Felted fleece rugs are totally “sheep friendly”. No sheep are harmed in the process of making them, hurray! They may look just like sheepskin rugs but if you turn one over, you will see the base of the rug is made entirely of wool, not a hint of hide in sight.
I made this rug from a Jacob fleece I acquired from a farm in Devon. http://farmerdixon.co.uk/
Last autumn I happened to spot a notice on Twitter saying they had some fleeces up for grabs that would otherwise be going to British Wool. When I saw they had Jacob fleeces on the list I contacted them immediately.
Jacob sheep have THE MOST GORGEOUS fleeces, soft, thick and tactile. Not only do they have fabulous fleeces, they’re also fun sheep; full of personality with their colourful wool and four horns. There’s also a fair bit of legend and folklore attached to Jacobs, some even say they appear in the Bible!
I made this rug the “upside down way” as the fleece was more or less intact when I unrolled it.
That said, as I started to work on it I realised this fleece was going to test my patience. Using the “upside down method” sometimes means doing the odd bit of “suturing” but this one needed several repairs and I spent three long days in my shed with the fan heater for company whilst stitching bits of fleece back together like a jigsaw puzzle. Happily, the rug turned out lovely and the repairs melded together perfectly in the felting; the end result is a thick, snuggly rug and a happy me! 🙂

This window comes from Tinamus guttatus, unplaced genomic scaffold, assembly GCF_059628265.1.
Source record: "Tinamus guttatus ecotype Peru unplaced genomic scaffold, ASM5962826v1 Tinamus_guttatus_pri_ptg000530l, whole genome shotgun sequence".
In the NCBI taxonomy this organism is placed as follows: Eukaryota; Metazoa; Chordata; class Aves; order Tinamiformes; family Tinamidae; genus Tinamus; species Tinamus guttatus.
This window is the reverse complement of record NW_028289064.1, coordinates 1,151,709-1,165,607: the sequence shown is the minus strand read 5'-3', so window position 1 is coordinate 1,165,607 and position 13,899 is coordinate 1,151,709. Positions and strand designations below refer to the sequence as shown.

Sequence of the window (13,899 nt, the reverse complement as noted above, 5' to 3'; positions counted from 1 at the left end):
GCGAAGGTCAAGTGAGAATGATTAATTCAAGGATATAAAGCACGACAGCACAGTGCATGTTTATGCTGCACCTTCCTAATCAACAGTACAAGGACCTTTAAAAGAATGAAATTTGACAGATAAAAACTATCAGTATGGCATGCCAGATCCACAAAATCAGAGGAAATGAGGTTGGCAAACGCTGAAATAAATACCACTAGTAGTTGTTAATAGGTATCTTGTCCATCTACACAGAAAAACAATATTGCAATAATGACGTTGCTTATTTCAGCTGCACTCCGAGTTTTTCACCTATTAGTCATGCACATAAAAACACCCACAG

The rug measures 29 x 21 inches measured on the back at the widest parts (not including locks). Locks measure between 2 and 4 inches and are silky soft with an attractive crimp running through and defined tips.
Making each rug is a labour intensive but enjoyable process. It takes me several days to make a rug as everything is done by hand and everything is done by me alone. The bigger the rug, the longer it takes. This rug took me several days to make in between all the sheepie jobs I do.
My husband Adrian and I run a small holding in the Galloway Hills of South West Scotland. We keep a flock of Coloured Ryeland sheep as well as hens and two rescue dogs. We try to live as sustainably as we can and we like to use what we produce in creative ways.
In keeping with our holistic approach we like to use our fleeces in creative ways. In the past we sent all our fleeces away to be spun into yarn but now we keep most to make felted fleece items. Friends and neighbours have taken to giving me their fleeces too which is why I can happily offer many different types of fleeces. I love the way that by making these rugs, the same sheep can provide a rug year after year.
Please note, although I carefully wash and rinse each rug, you may still find tiny bits of hay/grass/seeds hiding away in the fleece.
Should you need to wash your rug it can gently soaked in warm water using a wool/silk detergent followed by a refreshing vinegar rinse to keep the pH happy. It can also be popped in the machine on a wool cycle at no more than 30’c, however, please note there might be a risk of shrinkage or changing of shape, most rugs come out of the machine OK but there’s always one… and last but not least, never use fabric conditioner/softener on wool unless it’s a “wool specific conditioner”, normal fabric conditioner/softener does terrible things to wool fibres and makes them very unhappy.